5. What if Germany had invaded Britain by sea?
Effect: World War II might have ended earlier—but Hitler would still have lost.
Explanation: After capturing France, Nazi Germany planned to invade Britain with Operation Sea Lion, in an air and naval attack across the English Channel. The plan was shelved in 1940, but some 30 years later, the Royal Military Academy of Sandhurst started a war-games module, set in a world where Sea Lion had happened. (Military academies, in their war-games, often speculate about how different strategies might have changed history.) According to the module, the Germans would not have been able to withstand the might of the British Home Guard and the RAF—and as the Royal Navy had superiority in the English Channel, they would not have been able to escape. It would have severely weakened the German army, and hastened the end of the war.
6. What if Martin Scorsese had directed Pretty Woman?
Effect: One of America’s favorite rom-coms of the 1990s would have been a gritty tragedy.
Explanation: The British movie magazine Empire joined in the counterfactuals game in 2003 by suggesting some possible stories from recent Hollywood history. Somehow, we’re not convinced that they took the job seriously, as they pondered worlds where The Godfather had flopped (forcing Francis Ford Coppola’s return to directing porn movies and Al Pacino’s return to his job as a furniture removalist), Sean Connery was gay (so that, rather than James Bond, he wins stardom in camp British comedies), and, most cruelly, Keanu Reeves was born ugly (“He would have starved to death at a very young age”), among other twisted scenarios. Perhaps the most intriguing was the reality in which Martin Scorsese, rather than Garry Marshall, directed Pretty Woman (1990), the rom-com that turned Julia Roberts into a star. As imagined by Empire scribe Richard Luck, Scorsese would retitle the film The Happy Hooker, and it would become a hard-hitting study of life on the streets. It would end not with the prostitute (Roberts) and her wealthy client (Richard Gere) living happily ever after, but with her dying of a heroin overdose while he drives into the sunset, cackling maniacally.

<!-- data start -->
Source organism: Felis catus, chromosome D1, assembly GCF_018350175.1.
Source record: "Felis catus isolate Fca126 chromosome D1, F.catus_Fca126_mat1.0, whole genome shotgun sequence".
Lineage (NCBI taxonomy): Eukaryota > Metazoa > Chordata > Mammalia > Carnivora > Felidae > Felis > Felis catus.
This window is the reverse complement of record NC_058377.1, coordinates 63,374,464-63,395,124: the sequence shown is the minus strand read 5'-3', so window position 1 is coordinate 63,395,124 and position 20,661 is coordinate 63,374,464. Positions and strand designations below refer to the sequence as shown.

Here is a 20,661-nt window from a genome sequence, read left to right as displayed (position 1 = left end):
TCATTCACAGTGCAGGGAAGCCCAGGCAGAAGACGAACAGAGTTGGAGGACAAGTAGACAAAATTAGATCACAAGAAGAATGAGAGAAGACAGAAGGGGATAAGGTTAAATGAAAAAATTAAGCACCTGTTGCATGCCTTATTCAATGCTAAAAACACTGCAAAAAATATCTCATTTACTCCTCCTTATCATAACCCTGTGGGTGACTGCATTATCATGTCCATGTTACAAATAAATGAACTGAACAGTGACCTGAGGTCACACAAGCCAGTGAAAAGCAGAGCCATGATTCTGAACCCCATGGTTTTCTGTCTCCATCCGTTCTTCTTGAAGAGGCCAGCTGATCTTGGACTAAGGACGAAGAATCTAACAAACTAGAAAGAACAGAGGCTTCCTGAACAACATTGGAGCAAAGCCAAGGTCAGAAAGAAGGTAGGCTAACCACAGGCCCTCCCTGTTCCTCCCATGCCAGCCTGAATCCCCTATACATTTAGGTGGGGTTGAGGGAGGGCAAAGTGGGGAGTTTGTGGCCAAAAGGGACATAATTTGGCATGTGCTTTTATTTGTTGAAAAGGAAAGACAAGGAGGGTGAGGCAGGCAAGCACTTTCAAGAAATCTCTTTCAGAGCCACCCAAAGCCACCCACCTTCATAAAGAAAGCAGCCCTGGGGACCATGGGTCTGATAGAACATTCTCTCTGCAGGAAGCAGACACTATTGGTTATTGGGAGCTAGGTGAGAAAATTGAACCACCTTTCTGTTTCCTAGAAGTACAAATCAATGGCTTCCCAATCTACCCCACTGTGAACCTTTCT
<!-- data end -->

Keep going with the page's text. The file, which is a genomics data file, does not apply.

7. What if Al Gore became U.S. president?
Effect: The President is an idiot.
Explanation: In the 2004 anthology What Might Have Been, historians pondered scanarios from the Spanish Armada invading England to Margaret Thatcher being assassinated in 1984. The final chapter, “The Chads fall off in Florida,” was written by David Frum, conservative historian, and author of such books as The Right Man: The Surprise Presidency of George W. Bush and An End to Evil: How to Win the War on Terror. Frum imagined Al Gore becoming president in 2000, as a comic dialogue, in which Gore calls on his joint chiefs of staff following the September 11 terrorist attacks. In Frum’s scenario, Gore wanted to capture Osama bin Laden alive and give him a fair trial; make war with Afghanistan “the first environmentally sensitive war in history” (partly by raising petrol prices); look for domestic al Qaeda operatives without using ethnic or religious profiling; and let terrorism take a back seat as he focused on his plan for universal health insurance. (“Arms are for hugging,” he says.) As it was written in 2004, Frum didn’t suggest how Gore would handle the economy, whether he would find bin Laden, or whether his soft-touch war would be a success. Nor did he explain how this formerly intelligent Vice-President would become such a dope. Still, it’s a funny story.